MVVP | 12.05.02 | B.B. King Blues Club | New York City
M = Moore, Stanton
V = Vidocavich, Johnny
V = Vogel, Rich
P = Porter, Jr., George
There is no place on this earth like New Orleans, Louisiana. The lawless free-for-all
smorgasbord of booze, blues, and attitude provides for an experience like no
other, if one can handle the terrain. The heat that pulverizes the city and
its inhabitants comes out in their behavior, manifested through ramshackle alleyways
and majestic sprawling properties, weathered and sturdy architecture frame the
maniacal wisdom and song emanating from within NOLA and up to the Northeast.
And so it was that the grand wizard skins-man Johnny Vidocavich would
lead a troupe of NOLA heavy hitters into another lawless behemoth of a city,
the one that has yet to catch a wink of sleep, the Big Apple. The frenetic drummer
brought along his most famous protégé, Galactic's
Stanton Moore, whom in turn recruited their masterful organist Rich
Vogel. Rounding out the squad was Meters
bassist, NOLA resident badass George Porter Jr. The stage at the swanky
BB Kings was set for a night of whiskey
soaked crunk. And crunk up in there it got.
got the party started with an ominous rumbling groove, accented by Moore's mallets
and some fuzzy low-end tone from Porter. The drummers were seated facing one
another at the front of the stage, with Porter on stage right, behind JV. Vogel,
seated behind his co-conspirator Moore, began to wash some luscious B3 juice
and the starship lifted off. JV began to babble in the mic as he would throughout
the evening, something to effect of "having fun, playing drums." It
evolved into a two chord rolling groove that harked back to MMW circa 95, with
its funky undertones, knocking soundscape and jazzbo chordal tweaking. This
was to be boombap of a crescent city kind.
Porter took some vocals and played lyrical bass, scatting along with "Lemme
have it all," with some rim shots from Johnny, segueing into the first
of many Stanton/Johnny drum duels, this one giving way to Jimmy Smith-like rare
groove sounds led by Vogel. The cohesion of this band and their ability to listen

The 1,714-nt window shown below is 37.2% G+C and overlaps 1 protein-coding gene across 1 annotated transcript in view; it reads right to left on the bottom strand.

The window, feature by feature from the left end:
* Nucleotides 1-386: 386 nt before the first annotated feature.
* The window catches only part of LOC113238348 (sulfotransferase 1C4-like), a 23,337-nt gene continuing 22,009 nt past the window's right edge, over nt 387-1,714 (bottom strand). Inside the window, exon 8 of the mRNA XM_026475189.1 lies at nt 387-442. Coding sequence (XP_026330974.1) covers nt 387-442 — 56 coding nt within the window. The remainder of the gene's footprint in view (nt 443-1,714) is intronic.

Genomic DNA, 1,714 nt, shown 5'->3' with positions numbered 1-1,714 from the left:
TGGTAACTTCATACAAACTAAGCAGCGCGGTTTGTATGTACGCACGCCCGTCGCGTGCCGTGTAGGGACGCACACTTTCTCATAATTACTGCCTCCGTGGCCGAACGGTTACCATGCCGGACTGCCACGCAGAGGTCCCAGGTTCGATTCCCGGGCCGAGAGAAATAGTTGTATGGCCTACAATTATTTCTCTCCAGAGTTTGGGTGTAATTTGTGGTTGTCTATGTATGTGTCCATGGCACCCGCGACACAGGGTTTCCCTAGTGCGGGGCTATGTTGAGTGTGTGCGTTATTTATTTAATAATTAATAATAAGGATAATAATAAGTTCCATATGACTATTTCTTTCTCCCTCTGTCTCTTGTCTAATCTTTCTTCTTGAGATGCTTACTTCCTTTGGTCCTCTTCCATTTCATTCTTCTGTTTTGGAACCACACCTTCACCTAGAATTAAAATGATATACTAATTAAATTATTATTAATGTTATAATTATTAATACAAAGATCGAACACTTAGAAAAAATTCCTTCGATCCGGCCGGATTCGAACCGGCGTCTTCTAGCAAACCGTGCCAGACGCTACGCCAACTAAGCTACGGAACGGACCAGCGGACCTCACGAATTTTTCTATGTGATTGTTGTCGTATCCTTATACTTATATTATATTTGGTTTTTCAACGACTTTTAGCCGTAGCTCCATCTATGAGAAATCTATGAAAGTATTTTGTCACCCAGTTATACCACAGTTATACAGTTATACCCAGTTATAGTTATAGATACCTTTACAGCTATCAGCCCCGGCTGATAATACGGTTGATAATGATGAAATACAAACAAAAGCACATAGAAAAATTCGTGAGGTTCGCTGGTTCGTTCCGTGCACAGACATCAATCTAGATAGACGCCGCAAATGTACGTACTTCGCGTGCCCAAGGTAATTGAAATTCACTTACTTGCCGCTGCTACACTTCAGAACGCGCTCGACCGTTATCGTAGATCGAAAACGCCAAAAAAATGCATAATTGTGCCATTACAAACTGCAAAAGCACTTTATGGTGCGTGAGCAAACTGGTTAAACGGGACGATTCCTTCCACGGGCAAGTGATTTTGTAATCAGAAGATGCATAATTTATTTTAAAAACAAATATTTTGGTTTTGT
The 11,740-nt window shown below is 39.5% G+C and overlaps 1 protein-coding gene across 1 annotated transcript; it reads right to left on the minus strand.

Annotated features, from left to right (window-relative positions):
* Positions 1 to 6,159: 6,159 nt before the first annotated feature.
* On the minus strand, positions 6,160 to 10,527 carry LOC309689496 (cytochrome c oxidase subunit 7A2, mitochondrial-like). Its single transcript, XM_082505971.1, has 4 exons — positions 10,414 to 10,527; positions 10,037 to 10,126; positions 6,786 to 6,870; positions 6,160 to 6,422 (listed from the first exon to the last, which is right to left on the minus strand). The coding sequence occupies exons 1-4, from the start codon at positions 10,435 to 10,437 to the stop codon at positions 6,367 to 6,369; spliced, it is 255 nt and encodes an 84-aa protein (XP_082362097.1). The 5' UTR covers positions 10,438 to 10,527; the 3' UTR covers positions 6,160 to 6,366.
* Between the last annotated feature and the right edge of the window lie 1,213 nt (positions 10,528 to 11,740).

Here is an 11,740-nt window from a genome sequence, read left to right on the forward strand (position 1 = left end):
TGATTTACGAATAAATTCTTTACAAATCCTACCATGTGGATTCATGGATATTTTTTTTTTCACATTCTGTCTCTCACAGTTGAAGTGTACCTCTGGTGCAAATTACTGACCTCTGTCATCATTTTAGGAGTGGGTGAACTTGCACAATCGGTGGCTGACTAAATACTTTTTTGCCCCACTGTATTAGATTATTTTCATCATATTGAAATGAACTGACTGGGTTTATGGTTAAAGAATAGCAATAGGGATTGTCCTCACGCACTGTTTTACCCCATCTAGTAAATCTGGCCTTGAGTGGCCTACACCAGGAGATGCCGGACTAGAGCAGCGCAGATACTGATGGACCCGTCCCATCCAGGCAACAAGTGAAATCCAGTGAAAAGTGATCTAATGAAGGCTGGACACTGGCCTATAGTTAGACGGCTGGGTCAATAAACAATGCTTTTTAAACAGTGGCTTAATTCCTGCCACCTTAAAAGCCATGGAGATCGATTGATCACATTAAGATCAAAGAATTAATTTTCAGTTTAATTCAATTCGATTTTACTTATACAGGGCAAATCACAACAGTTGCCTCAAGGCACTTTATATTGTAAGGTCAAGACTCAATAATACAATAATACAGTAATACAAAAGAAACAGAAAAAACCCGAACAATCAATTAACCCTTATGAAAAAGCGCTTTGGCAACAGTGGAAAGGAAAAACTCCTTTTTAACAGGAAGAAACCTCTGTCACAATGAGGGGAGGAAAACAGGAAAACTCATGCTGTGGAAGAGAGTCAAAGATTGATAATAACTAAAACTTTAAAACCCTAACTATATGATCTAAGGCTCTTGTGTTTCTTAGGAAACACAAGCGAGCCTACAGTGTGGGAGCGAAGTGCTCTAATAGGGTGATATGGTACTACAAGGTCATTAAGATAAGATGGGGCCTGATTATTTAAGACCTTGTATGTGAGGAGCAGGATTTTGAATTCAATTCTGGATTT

to one another immediately separated it from the sloppy world of super-jams.
Porter stepped on the envelope filter and as the crowd began to rock so did
the band, with a four to the floor stomper including Johnny V's "cold cans
However, Mr. Vidocavich, you may want to work on your rhymes and flow, because
for such a rhythmic guy, your MC skills can be likened to that of Michael Jordan's
baseball career. Stick to the drums and maybe some lighthearted spoken word.
It just ain't cool, dawg.
a comical Johnny V band intro, Ivan Neville (yet again clad in his Tipitina's
workman shirt, I don't know if I have EVER seen him wear something else!) replaced
Vogel on the Hammond and the energy level was kicked up a notch like Emerald
was right in the mix, rolling up spinach. The band worked out "Love the
One You're With," with George and Ivan trading vocals and smiles, driving
head on into "Just Kissed My Baby," complete with pork chops and gravy.
The NOLA crew ran right back into a rollicking "Love the One" finish,
during which Soulive's Sam Kinninger
and Robert Walter's 20th Congress' Cochema
Gastellum emerged to deliver raucous horn accompaniment and solos. The grille
was sizzling as the first set ended, and I wasn't sure if I wanted Neville to
stay or Vogel to return to the keys.
As the night wore on and the whiskey sank in, the New Orleans vibe really started
Vogel and Moore led the team into the second set with Galactic's "Sprung
Monkey," which the crowd warmly received, particularly during Cheme's blazing
solo that seemed to up the ante all the way around. The jam out of the song
recalled Sly Stone's "Thank You fa letting me be Mice Elf, Again,"
and soon George steered the mothership onto James Marshall Hendrix's "Third
Stone from the Sun."
subdued afrobeat duel followed between teacher and student, driving the vehicle
even further, blurring genre boundaries and dipping into a calypso Bourbon Street
jawn that had me thirsting for Tropical Isle. Vogel handled the sweet melody
as Cheme took a bright solo, major in authority and pitch as it tore the house
down. Another duel gave way to a bluesy excursion led by George Jr., and a heavy
funk joint, also led by the bassist, closed out a raging set that kept on cooking
for nearly ninety minutes.
My favorite Stanton Moore original "Tchfunkta" was the perfect choice
for an encore, its descending melding drone uplifting those remaining in the
house as Moore and JV bashed away grins smearing their childlike expressions.
It was strange to hear the song without horns, although it gave it a feeling
more raw and dagger-like. An amalgam of all things New Orleans, "Tchfunkta"
was a fitting closer to a show that straight wreaked New Orleans, from the drums
to the bums. Ya Heard Me!
Words: Brian Getz
Photos: Dino Perrucci
JamBase Crunkologic Science
Go See Live Music!
PS. Later that evening/early that morning, Vidocavich, Moore, Vogel, Gastellum
and Kinninger joined the Russo/Benevento
duo at Tobacco Road for some late night
fireworks, melding NOLA and NYC together again for another most lustful and